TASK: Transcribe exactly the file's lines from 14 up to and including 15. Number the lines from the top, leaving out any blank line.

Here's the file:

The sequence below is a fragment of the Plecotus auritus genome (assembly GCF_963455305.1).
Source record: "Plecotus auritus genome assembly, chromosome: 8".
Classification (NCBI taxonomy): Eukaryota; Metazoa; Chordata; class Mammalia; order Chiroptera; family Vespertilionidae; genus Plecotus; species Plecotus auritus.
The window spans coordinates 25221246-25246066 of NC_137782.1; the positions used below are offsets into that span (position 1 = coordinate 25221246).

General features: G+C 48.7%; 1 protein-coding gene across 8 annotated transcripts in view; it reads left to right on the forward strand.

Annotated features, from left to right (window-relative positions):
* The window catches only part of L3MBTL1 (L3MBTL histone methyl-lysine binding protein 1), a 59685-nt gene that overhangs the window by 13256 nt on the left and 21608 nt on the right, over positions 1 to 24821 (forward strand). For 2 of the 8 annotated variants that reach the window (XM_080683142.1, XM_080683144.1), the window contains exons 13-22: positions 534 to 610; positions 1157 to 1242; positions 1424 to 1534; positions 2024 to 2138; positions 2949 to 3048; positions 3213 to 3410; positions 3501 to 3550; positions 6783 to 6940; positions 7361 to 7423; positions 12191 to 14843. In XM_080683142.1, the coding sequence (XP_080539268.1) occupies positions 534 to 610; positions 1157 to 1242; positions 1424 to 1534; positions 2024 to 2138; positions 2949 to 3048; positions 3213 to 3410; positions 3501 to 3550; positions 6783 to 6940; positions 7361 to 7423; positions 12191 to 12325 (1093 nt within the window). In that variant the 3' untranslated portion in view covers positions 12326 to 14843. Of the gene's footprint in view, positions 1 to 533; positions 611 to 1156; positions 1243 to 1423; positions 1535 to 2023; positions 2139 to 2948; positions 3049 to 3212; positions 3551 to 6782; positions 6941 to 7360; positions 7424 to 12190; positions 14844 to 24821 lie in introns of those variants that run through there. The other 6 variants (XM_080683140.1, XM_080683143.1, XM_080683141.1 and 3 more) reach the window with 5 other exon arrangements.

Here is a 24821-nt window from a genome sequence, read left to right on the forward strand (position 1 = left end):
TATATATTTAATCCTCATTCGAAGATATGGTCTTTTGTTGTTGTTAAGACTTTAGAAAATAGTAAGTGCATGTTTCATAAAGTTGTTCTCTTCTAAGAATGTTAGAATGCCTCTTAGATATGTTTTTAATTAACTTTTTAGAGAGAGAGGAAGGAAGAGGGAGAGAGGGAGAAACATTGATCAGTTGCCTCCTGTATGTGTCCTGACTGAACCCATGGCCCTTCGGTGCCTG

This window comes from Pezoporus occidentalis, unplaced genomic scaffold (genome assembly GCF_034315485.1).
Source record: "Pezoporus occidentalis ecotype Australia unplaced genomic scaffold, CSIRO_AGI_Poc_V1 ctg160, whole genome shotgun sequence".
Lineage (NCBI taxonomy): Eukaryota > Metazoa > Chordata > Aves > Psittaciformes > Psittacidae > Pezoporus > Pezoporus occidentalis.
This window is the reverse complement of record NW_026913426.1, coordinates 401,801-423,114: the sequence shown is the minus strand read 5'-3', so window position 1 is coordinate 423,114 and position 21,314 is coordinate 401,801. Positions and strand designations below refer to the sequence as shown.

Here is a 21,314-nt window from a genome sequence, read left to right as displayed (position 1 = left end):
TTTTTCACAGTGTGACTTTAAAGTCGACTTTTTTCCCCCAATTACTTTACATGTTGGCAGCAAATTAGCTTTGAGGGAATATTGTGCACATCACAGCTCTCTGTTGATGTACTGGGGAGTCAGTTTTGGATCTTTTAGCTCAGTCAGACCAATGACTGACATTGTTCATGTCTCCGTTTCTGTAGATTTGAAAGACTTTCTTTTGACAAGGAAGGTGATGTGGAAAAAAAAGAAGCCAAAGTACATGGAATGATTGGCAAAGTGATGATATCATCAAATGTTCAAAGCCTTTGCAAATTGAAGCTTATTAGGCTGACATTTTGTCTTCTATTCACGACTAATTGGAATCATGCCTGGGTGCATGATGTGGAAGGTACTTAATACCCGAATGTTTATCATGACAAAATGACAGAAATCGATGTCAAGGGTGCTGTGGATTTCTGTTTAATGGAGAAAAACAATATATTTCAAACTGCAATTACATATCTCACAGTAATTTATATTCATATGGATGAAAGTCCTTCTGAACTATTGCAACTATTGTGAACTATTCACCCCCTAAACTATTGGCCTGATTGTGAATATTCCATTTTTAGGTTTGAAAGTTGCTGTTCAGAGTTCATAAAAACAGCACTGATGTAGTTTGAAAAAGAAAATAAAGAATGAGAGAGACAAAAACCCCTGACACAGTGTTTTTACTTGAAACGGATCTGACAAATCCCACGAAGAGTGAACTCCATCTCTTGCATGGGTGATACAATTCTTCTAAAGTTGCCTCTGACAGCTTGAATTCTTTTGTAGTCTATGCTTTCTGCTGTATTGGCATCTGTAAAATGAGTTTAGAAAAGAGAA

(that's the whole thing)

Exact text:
Here is a 21,314-nt window from a genome sequence, read left to right as displayed (position 1 = left end):
TTTTTCACAGTGTGACTTTAAAGTCGACTTTTTTCCCCCAATTACTTTACATGTTGGCAGCAAATTAGCTTTGAGGGAATATTGTGCACATCACAGCTCTCTGTTGATGTACTGGGGAGTCAGTTTTGGATCTTTTAGCTCAGTCAGACCAATGACTGACATTGTTCATGTCTCCGTTTCTGTAGATTTGAAAGACTTTCTTTTGACAAGGAAGGTGATGTGGAAAAAAAAGAAGCCAAAGTACATGGAATGATTGGCAAAGTGATGATATCATCAAATGTTCAAAGCCTTTGCAAATTGAAGCTTATTAGGCTGACATTTTGTCTTCTATTCACGACTAATTGGAATCATGCCTGGGTGCATGATGTGGAAGGTACTTAATACCCGAATGTTTATCATGACAAAATGACAGAAATCGATGTCAAGGGTGCTGTGGATTTCTGTTTAATGGAGAAAAACAATATATTTCAAACTGCAATTACATATCTCACAGTAATTTATATTCATATGGATGAAAGTCCTTCTGAACTATTGCAACTATTGTGAACTATTCACCCCCTAAACTATTGGCCTGATTGTGAATATTCCATTTTTAGGTTTGAAAGTTGCTGTTCAGAGTTCATAAAAACAGCACTGATGTAGTTTGAAAAAGAAAATAAAGAATGAGAGAGACAAAAACCCCTGACACAGTGTTTTTACTTGAAACGGATCTGACAAATCCCACGAAGAGTGAACTCCATCTCTTGCATGGGTGATACAATTCTTCTAAAGTTGCCTCTGACAGCTTGAATTCTTTTGTAGTCTATGCTTTCTGCTGTATTGGCATCTGTAAAATGAGTTTAGAAAAGAGAA